Experts do not need rules to make decisions. They have qualities that allow them to consistently make good decisions and show high level of performance under different circumstances without any rules. This post discusses these core qualities that turn a novice into an expert.
rule: prescribed guide for conduct or action
intuition: instinctive knowing (without the use of rational processes)
tacit knowledge: automatic, unexpressed knowledge that provides context for people, places, ideas, and experiences. Tacit knowledge is not easily shared. As Polanyi said: “We know more than we can tell.”
context: the set of circumstances or facts that surround a particular event, situation, etc.
Problems with rules
Most rules didn’t come from heaven. They come from ordinary people. They are product of practice, theories, traditions and fear.
- context-free – rules reflect standard situations without considering your specific circumstances
- limited verification – most rules are empirical and do not pass vigorous analysis, strict prove and experiments
- time sensitive – many rules become outdated quickly in dynamic professions, industries and societies
- overcautious – fear fuels many rules and seeks to protect from the worst scenario, often imaginable
- low skills denominator – rules tuned to match capabilities of the majority without accounting for individual strengths and weaknesses
- misinterpretation – tacit knowledge of experts, which forms base for many rules, is difficult to transfer in correct and understandable form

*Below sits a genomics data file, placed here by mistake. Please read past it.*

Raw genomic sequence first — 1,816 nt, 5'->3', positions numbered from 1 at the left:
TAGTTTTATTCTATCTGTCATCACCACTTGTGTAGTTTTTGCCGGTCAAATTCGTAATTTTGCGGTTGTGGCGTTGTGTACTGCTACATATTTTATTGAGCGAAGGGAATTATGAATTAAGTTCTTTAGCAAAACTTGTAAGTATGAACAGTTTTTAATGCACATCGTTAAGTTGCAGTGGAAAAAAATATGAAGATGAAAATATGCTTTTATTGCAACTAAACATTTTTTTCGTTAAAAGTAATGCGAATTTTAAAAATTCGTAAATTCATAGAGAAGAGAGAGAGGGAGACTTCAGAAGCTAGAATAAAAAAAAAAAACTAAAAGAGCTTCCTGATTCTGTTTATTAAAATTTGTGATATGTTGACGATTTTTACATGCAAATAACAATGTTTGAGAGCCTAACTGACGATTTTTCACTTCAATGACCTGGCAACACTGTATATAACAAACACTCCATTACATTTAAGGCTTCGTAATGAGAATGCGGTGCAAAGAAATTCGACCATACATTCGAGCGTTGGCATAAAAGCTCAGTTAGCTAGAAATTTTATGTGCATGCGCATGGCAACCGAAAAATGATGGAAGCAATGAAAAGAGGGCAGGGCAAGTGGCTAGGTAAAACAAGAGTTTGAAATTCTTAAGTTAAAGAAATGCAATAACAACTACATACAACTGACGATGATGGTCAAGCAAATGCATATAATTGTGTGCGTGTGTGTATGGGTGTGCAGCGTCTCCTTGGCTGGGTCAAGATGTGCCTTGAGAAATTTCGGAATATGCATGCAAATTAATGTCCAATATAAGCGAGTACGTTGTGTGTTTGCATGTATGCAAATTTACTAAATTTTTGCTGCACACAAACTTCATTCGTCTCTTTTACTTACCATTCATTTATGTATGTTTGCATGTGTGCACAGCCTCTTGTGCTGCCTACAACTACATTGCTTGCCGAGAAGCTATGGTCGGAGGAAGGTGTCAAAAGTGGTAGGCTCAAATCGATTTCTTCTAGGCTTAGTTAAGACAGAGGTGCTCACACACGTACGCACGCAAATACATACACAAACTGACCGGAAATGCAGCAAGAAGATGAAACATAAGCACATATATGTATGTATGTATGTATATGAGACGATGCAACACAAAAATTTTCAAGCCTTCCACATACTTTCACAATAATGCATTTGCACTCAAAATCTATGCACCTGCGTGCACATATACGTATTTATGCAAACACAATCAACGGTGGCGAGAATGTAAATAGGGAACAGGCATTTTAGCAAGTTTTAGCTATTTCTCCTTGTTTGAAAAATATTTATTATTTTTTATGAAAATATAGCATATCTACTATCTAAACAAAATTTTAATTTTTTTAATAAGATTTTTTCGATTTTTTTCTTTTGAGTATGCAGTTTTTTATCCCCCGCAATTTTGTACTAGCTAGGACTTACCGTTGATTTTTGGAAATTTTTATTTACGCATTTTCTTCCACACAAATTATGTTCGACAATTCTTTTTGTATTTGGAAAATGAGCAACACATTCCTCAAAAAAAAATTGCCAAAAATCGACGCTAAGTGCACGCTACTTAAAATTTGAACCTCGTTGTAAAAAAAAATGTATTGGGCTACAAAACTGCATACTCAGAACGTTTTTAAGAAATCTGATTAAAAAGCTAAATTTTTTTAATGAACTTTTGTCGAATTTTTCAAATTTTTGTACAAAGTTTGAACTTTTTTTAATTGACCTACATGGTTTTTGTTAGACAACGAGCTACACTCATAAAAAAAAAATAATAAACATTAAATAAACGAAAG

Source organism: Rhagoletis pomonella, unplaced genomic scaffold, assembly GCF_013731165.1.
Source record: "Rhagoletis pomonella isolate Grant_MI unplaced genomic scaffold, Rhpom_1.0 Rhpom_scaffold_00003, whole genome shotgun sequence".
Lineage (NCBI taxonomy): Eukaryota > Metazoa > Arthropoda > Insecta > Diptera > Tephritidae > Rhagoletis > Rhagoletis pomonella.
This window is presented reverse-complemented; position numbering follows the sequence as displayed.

Core 7 Qualities of the Expert
1. Motivation. Believe in self. Energy. Unsatisfaction
Motivation appears to be a more important factor than innate ability in the development of expertise. – Scientific American
You have to believe in self to become a successful expert. An expert need strength, energy and motivation to go beyond ordinary performance levels.
Top performers in different disciplines do this – envision own success and prepare their minds to achieve higher levels. Thinking can “wire” our brains for developing new capabilities and success.
Questions: Am I ready? How can I boost my strength, energy and motivation? How will I succeed?
2. Hard Work. Discipline. Focus.
The differences between expert performers and normal adults reflect a life-long period of deliberate effort to improve performance in a specific domain. – Anders Ericsson
Hard work is not as difficult after you start and dive into it. Often the problem is that you cannot start or concentrate. Procrastination ruins your progress. There are many barriers for focused and productive work:
- pressure and stress kills productivity